The Japanese Government certainly guides the efforts of the Japanese people against the United Nations by means of Imperial Rescripts. They are issued in the name of Hirohito. In the eyes of the Japanese people he is the "leader-warrior." If Hirohito must be absolved in the eyes of the Japanese people from the guilt for a disastrous war by admitting that he was powerless to correct the errors of his subordinates, what will be the value of the Imperial Rescript for the introduction of democracy by the Will of Heaven? On the other hand, if from our point of view the Emperor is in fact blameless but nevertheless so powerful a force that he must be kept and "used," why was he not able to rally the better elements among his people during the past decade and to check the militarists who were imposing policies of which he disapproved? He did, supposedly, thwart the militarists once. According to reports, the mutiny of February 26, 1936, was suppressed by an Imperial Rescript. The "hands-off-the-Mikado" school cannot have it both ways. The Mikado is either a puppet and is useless for the purposes of democracy; or he is powerful and should have disciplined his militarists. He cannot be both. Either way he is a malevolent factor.

III

The main hope of those who advocate retaining the Mikado and "using" him is that they will thereby be able to get rid of the militarists the easy way -- that is to say, by a peaceful revolution. They fear the social and political disorders which might take place if the fountain head of Japanese discipline -- the Tenno -- disappeared overnight. They would therefore keep the Mikado in reserve as a puppet for the time when defeat and invasion fling Japan into disgrace, so that he may be used to give authority to civilian leaders who may come forward to establish a government with which the victorious nations could deal. This, I think, was the idea which Mr. C. Burnell Olds had in mind when he discussed Japanese religion in the pages of this review.[vi]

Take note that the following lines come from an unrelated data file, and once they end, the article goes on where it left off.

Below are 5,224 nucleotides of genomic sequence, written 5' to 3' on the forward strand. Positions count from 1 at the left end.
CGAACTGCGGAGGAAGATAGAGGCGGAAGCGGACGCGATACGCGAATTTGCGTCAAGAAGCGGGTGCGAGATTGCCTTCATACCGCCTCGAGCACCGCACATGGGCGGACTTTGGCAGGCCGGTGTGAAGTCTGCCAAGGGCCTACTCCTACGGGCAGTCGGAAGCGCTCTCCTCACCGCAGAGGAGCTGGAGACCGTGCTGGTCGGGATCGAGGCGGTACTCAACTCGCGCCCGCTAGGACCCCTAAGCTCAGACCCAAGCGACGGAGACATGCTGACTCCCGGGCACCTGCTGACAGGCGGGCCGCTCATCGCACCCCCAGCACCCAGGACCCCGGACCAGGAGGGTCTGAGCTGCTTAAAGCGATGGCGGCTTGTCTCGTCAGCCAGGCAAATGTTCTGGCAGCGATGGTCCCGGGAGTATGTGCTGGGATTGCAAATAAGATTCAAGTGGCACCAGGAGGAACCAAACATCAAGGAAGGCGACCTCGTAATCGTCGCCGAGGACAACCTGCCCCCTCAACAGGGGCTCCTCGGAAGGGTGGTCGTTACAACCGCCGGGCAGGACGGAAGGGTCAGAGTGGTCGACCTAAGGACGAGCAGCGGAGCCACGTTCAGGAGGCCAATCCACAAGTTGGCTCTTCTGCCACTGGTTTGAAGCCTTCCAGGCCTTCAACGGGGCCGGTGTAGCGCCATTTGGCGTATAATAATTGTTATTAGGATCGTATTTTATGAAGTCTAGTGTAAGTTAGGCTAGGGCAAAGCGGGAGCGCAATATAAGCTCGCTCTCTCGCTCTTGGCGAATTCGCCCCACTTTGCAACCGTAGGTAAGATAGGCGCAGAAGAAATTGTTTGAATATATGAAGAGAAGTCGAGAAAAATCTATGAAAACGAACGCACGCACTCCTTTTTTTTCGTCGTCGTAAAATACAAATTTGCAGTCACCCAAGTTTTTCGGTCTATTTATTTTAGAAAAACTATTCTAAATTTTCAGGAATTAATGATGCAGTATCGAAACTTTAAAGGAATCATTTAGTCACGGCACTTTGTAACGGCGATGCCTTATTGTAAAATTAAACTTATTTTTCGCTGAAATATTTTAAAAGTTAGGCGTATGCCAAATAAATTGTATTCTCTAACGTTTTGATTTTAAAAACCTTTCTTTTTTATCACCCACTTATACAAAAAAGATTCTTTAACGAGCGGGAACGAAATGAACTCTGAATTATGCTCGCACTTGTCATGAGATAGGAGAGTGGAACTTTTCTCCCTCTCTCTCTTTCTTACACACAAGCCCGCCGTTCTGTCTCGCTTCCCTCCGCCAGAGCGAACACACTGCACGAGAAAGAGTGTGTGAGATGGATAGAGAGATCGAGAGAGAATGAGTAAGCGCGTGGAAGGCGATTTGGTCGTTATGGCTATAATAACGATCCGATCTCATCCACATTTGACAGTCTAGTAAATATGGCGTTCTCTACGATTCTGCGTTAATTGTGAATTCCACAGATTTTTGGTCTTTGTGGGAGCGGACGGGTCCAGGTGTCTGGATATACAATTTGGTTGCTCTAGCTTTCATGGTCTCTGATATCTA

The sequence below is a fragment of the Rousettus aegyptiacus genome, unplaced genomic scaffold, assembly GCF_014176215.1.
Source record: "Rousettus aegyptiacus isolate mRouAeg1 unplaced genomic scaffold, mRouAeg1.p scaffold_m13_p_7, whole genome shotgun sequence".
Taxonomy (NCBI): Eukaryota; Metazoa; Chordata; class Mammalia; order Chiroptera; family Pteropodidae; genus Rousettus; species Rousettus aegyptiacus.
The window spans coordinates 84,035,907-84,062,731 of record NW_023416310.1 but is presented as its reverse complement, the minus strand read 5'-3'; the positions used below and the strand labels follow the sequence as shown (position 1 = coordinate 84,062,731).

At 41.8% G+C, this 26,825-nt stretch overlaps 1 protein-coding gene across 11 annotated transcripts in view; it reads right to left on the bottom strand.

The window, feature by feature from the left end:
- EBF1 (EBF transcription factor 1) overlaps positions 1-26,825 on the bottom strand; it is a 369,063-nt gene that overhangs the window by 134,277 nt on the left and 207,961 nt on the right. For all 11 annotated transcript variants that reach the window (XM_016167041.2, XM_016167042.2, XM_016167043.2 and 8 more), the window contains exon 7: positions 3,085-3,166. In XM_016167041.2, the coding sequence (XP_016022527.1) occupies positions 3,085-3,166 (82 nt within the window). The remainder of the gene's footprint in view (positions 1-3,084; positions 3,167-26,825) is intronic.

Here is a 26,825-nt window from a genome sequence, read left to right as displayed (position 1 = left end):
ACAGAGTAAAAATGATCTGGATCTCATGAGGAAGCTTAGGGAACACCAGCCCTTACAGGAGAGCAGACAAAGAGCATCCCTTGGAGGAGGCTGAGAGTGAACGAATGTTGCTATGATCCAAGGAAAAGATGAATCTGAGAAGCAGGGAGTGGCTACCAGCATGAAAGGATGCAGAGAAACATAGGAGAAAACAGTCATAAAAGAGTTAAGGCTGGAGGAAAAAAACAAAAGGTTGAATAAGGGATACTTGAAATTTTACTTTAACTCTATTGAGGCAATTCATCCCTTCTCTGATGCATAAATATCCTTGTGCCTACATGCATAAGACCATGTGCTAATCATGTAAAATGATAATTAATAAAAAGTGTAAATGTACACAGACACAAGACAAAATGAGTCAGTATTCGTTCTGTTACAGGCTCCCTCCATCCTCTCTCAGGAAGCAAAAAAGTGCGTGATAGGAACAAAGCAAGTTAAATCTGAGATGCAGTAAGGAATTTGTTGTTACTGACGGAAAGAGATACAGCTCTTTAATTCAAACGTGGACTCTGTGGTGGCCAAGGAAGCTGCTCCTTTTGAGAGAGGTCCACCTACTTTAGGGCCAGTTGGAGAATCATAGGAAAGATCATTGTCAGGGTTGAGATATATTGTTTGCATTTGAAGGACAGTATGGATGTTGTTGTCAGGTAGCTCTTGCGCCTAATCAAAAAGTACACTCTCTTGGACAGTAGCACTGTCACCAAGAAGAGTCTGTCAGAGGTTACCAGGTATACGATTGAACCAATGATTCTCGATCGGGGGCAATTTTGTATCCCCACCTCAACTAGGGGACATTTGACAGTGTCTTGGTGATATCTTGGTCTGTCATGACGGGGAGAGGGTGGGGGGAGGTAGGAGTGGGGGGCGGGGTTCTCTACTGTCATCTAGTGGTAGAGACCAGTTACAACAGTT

The flaws in this policy are two, and they are fatal indeed. The first is that if any group "uses" the Mikado in the future, it will not be a group of liberals, Japanese, Chinese or western; it will be the group which designed the institution of the Tenno and knows how to use it -- the Japanese expansionists. The second defect of this policy is that it would prevent the Japanese people from taking the government into their own hands. It would, in other words, effectively blanket the possibility of Japan becoming a democracy.